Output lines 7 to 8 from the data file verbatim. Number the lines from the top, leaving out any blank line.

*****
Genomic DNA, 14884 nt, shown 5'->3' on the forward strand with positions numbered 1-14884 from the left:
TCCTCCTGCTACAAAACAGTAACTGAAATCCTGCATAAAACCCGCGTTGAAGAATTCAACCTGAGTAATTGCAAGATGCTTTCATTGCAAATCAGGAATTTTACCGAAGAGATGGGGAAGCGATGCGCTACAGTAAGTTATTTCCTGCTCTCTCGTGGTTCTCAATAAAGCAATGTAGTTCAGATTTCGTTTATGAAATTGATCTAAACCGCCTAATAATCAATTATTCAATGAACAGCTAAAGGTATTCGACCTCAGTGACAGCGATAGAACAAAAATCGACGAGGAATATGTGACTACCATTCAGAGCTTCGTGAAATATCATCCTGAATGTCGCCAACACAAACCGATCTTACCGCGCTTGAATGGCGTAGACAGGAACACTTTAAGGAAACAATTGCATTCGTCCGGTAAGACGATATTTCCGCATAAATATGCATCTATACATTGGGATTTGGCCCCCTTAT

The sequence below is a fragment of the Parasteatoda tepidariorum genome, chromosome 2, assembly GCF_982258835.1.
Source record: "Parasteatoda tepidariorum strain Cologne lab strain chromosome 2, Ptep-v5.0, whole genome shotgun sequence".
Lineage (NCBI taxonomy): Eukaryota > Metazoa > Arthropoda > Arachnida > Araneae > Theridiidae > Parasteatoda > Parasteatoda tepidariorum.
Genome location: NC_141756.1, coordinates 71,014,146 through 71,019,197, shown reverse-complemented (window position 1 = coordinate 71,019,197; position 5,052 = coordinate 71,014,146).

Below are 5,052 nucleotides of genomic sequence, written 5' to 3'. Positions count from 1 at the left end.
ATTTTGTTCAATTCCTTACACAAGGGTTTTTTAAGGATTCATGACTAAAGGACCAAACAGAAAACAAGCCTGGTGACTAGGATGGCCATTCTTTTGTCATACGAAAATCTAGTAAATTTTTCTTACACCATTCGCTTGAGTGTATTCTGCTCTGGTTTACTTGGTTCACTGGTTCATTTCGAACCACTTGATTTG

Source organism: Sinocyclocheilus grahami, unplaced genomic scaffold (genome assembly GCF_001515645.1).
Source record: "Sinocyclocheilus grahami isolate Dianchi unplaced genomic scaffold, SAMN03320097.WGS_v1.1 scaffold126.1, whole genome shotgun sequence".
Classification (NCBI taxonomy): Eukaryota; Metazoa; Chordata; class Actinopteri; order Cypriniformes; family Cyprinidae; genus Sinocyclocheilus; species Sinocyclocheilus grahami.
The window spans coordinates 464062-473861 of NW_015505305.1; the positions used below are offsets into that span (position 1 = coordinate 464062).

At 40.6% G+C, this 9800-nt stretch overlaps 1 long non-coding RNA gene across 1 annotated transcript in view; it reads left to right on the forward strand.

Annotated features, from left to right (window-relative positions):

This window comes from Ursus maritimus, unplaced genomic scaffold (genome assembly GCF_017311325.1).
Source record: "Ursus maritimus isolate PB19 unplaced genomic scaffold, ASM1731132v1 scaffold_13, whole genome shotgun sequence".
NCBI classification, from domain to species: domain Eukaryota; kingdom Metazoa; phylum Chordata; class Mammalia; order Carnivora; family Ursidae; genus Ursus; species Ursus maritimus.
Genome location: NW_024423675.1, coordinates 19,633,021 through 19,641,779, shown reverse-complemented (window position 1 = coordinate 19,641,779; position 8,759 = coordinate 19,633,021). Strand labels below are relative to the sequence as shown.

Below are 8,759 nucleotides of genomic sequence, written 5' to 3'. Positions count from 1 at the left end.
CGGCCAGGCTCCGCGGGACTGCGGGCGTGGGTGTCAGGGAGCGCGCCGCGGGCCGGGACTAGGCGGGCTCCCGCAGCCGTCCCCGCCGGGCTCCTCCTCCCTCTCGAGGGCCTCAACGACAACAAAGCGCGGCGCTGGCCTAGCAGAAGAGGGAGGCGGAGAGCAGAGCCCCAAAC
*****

Below are 5,052 nucleotides of genomic sequence, written 5' to 3'. Positions count from 1 at the left end.
ATTTTGTTCAATTCCTTACACAAGGGTTTTTTAAGGATTCATGACTAAAGGACCAAACAGAAAACAAGCCTGGTGACTAGGATGGCCATTCTTTTGTCATACGAAAATCTAGTAAATTTTTCTTACACCATTCGCTTGAGTGTATTCTGCTCTGGTTTACTTGGTTCACTGGTTCATTTCGAACCACTTGATTTG